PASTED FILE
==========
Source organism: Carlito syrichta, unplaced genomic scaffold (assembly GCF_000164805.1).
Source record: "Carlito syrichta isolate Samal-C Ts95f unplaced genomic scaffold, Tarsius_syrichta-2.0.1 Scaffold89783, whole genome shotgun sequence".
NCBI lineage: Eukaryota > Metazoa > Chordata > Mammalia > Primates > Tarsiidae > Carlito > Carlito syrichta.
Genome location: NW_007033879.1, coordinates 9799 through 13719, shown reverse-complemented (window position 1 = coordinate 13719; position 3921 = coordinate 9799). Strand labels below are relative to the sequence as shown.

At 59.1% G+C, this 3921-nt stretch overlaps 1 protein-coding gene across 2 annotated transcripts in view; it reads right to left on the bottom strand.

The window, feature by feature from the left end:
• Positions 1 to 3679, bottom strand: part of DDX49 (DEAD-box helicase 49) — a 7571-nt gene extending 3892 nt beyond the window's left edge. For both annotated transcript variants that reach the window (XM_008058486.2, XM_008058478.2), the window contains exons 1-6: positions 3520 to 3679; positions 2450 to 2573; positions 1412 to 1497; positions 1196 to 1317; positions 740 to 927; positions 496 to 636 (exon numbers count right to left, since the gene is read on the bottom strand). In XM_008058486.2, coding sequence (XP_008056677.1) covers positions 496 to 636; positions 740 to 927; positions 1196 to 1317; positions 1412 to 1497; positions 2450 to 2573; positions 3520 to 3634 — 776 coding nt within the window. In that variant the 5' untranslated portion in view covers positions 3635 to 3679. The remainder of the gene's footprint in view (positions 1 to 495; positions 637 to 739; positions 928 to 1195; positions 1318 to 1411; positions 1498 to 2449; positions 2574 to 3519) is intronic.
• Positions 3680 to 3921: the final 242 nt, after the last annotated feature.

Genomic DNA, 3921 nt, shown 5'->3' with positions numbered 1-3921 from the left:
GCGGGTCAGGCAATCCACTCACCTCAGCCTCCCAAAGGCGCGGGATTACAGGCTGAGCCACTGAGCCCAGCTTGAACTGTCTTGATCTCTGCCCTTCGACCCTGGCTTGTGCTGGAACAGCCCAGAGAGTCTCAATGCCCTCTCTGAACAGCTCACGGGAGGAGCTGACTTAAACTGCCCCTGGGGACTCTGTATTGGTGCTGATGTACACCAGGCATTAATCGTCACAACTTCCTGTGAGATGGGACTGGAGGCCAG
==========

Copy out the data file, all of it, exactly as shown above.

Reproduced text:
Source organism: Carlito syrichta, unplaced genomic scaffold (assembly GCF_000164805.1).
Source record: "Carlito syrichta isolate Samal-C Ts95f unplaced genomic scaffold, Tarsius_syrichta-2.0.1 Scaffold89783, whole genome shotgun sequence".
NCBI lineage: Eukaryota > Metazoa > Chordata > Mammalia > Primates > Tarsiidae > Carlito > Carlito syrichta.
Genome location: NW_007033879.1, coordinates 9799 through 13719, shown reverse-complemented (window position 1 = coordinate 13719; position 3921 = coordinate 9799). Strand labels below are relative to the sequence as shown.

At 59.1% G+C, this 3921-nt stretch overlaps 1 protein-coding gene across 2 annotated transcripts in view; it reads right to left on the bottom strand.

The window, feature by feature from the left end:
• Positions 1 to 3679, bottom strand: part of DDX49 (DEAD-box helicase 49) — a 7571-nt gene extending 3892 nt beyond the window's left edge. For both annotated transcript variants that reach the window (XM_008058486.2, XM_008058478.2), the window contains exons 1-6: positions 3520 to 3679; positions 2450 to 2573; positions 1412 to 1497; positions 1196 to 1317; positions 740 to 927; positions 496 to 636 (exon numbers count right to left, since the gene is read on the bottom strand). In XM_008058486.2, coding sequence (XP_008056677.1) covers positions 496 to 636; positions 740 to 927; positions 1196 to 1317; positions 1412 to 1497; positions 2450 to 2573; positions 3520 to 3634 — 776 coding nt within the window. In that variant the 5' untranslated portion in view covers positions 3635 to 3679. The remainder of the gene's footprint in view (positions 1 to 495; positions 637 to 739; positions 928 to 1195; positions 1318 to 1411; positions 1498 to 2449; positions 2574 to 3519) is intronic.
• Positions 3680 to 3921: the final 242 nt, after the last annotated feature.

Genomic DNA, 3921 nt, shown 5'->3' with positions numbered 1-3921 from the left:
GCGGGTCAGGCAATCCACTCACCTCAGCCTCCCAAAGGCGCGGGATTACAGGCTGAGCCACTGAGCCCAGCTTGAACTGTCTTGATCTCTGCCCTTCGACCCTGGCTTGTGCTGGAACAGCCCAGAGAGTCTCAATGCCCTCTCTGAACAGCTCACGGGAGGAGCTGACTTAAACTGCCCCTGGGGACTCTGTATTGGTGCTGATGTACACCAGGCATTAATCGTCACAACTTCCTGTGAGATGGGACTGGAGGCCAG